Standing

The Deskcise is at its weakest as a standing desk. The work surface is not as stable as it should be, meaning that if you tend to hammer your keys while typing, you’re going to notice some shaking. This is a byproduct of the design— the lightweight and adjustable nature of the work surface comes at the cost of stability. And there’s no getting around this one: the seat bumps unapologetically into the user’s legs or crotch while standing, depending on your height. Even with the work surface pulled all the way towards the user, the seat is still in the way. This makes it tough to achieve ideal ergonomics with the Deskcise, as you’re likely to stand too far away from the desk to avoid the obtrusive seat, hunching your posture and causing you to over-extend your arms. While this doesn’t render the Deskcise unusable as a standing desk, we recommend changing your position before you start to notice any discomfort so you can save yourself strained muscles in the long run.

Jack of all Trades, Master of One

The appeal of the Deskcise lies in its smooth, versatile pedaling. We’ve already established that desk cycles are more suited for fitness than work. Pedaling is cardio, and the brain doesn’t function at a high capacity when you’re doing cardio. While the Deskcise doesn’t seek to change that, its ability to quickly shift from cycle to standing desk means users can inject small bouts of exercise throughout the day, potentially while doing passive activities like watching videos (so they’re able to focus while pedaling). When it’s time to start typing, the sitting and standing modes are easily accessible.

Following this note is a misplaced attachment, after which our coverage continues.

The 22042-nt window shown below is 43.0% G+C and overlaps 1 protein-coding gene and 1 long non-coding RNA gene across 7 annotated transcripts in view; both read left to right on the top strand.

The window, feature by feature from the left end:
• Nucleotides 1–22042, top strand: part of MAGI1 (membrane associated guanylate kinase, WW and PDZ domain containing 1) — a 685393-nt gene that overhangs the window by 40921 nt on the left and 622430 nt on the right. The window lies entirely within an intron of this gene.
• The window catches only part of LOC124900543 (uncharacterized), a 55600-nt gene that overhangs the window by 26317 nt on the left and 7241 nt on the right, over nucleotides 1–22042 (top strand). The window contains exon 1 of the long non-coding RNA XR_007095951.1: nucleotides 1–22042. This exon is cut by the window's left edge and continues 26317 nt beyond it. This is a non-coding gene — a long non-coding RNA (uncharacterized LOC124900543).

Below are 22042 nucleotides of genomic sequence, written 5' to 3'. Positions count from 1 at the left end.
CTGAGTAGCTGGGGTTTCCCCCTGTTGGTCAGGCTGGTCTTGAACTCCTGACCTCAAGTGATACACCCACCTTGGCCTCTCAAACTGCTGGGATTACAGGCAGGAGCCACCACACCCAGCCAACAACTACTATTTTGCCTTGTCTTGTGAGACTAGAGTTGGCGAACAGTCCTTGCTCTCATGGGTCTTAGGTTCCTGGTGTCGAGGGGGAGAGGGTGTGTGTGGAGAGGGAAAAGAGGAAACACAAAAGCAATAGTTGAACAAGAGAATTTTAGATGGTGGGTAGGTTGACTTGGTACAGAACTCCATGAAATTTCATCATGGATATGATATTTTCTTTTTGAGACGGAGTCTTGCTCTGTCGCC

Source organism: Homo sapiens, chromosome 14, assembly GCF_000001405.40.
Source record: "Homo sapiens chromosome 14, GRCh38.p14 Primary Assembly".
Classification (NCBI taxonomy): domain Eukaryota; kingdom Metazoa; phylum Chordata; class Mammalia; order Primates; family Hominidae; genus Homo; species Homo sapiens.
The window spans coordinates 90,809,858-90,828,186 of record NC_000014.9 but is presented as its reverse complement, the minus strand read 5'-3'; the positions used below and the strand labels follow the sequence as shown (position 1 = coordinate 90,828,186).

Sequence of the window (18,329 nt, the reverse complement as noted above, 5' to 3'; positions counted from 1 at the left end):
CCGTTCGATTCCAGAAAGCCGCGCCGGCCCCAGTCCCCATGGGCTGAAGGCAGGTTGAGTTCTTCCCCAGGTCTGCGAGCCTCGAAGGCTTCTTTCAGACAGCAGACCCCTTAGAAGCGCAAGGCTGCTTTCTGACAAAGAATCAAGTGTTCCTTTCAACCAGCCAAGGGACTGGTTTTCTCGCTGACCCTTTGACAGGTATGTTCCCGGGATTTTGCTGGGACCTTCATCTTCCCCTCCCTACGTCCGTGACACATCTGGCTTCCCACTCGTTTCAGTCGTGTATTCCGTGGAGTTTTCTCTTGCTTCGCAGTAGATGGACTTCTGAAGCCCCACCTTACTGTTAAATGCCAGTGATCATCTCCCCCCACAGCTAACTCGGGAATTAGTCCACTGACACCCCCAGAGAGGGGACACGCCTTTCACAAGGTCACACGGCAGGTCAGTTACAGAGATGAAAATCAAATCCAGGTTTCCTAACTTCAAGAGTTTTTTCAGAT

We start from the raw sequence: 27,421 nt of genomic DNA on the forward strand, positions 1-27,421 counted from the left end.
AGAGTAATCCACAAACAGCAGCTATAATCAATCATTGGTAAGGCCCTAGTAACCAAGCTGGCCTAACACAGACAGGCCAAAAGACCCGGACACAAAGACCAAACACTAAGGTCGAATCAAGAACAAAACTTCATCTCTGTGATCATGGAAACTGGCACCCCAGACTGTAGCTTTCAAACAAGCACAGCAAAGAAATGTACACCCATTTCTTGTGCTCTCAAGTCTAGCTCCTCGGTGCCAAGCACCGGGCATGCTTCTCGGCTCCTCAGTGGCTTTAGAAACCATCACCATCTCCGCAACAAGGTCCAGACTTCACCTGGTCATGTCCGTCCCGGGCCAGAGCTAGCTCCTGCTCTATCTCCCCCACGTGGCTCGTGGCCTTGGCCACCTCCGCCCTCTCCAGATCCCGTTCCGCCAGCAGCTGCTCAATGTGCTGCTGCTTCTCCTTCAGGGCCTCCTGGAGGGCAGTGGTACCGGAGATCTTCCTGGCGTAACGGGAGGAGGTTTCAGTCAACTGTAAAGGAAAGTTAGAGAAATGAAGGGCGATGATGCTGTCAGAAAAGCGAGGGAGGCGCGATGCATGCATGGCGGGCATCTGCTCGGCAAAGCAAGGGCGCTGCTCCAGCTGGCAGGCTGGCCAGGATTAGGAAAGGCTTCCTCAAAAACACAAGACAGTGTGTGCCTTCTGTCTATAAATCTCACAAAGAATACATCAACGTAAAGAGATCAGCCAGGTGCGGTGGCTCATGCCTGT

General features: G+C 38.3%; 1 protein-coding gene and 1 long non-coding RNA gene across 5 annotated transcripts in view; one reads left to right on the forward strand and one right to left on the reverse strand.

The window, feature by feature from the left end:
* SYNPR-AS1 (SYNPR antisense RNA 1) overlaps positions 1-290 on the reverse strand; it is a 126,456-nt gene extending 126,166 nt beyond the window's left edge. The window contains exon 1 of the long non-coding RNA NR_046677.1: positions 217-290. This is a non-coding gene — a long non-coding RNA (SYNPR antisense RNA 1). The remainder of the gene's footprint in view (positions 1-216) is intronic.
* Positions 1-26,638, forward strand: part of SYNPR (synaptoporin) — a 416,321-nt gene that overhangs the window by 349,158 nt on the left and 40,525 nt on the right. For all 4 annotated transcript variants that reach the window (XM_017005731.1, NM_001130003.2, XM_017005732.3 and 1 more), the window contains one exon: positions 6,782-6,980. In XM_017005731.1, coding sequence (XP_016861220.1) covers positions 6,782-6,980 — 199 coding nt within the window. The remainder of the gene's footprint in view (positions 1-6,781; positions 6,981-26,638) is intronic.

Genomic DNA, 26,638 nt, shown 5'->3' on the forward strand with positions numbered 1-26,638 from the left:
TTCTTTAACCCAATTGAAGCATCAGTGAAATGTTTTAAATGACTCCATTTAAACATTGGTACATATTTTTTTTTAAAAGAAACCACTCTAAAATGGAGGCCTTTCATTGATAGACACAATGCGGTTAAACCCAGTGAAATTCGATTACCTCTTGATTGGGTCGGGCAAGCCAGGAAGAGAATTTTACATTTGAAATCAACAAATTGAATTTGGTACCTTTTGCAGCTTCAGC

Long-form typing while cycling is tough, but using a phone should be well within your reach.

A number of factors add up to make the Deskcise an overall user-friendly choice. The product is both lightweight and portable. For the home user, this should be a huge selling point. You can keep the compact (35” x 32”) desk cycle stored away until you need it. This is great for users who simply want to cycle while watching TV—although those users might want to consider a bike without the attached work surface. The castor wheels enable easy repositioning, and they automatically lock when the cycle is in use. Additionally, the Deskcise is virtually assembly-free. You simply attach the work surface to the bike and viola, you’re done. This plays into the product’s niche: incredibly accessible with mass-market appeal.

The work surface is large enough to hold a laptop and mouse, but not much else. The Deskcise is all about being lightweight and easy to use, but it falters when you’re looking for true “extended use” comfort. We think the Deskcise makes the most sense as a supplementary desk to your main workstation. Its bicycle seat and compact work surface just don’t lend themselves to long term, primary use. While the work surface is more stable when not in standing desk mode, its size will always be a limiting factor.

The Takeaway

It’s far from perfect, but the Deskcise Pro from Flexispot offers more functionality as a fully fledged workstation than any desk cycle we’ve seen. It does this while maintaining a low price point, with user-friendly features like auto-locking caster wheels and a one-minute assembly time. We’ve seen Flexispot refine desk cycles over the years, and the pedaling functionality on this product is superb. We hope to see this process of gradual improvement continued, as issues like obtrusive seat positioning and a shaky work surface are hard to ignore.

  • Desktop size: 19.6” x 22.8”
  • Bike size: 35” x 23.2” x 42.5”-48.4”
  • Height adjustable seat range: 29.7”-37.2”
  • Ideal fit for people between 5’1” and 6’2”
  • 8 level magnetic tension resistance
  • Weight capacity: 300 lbs.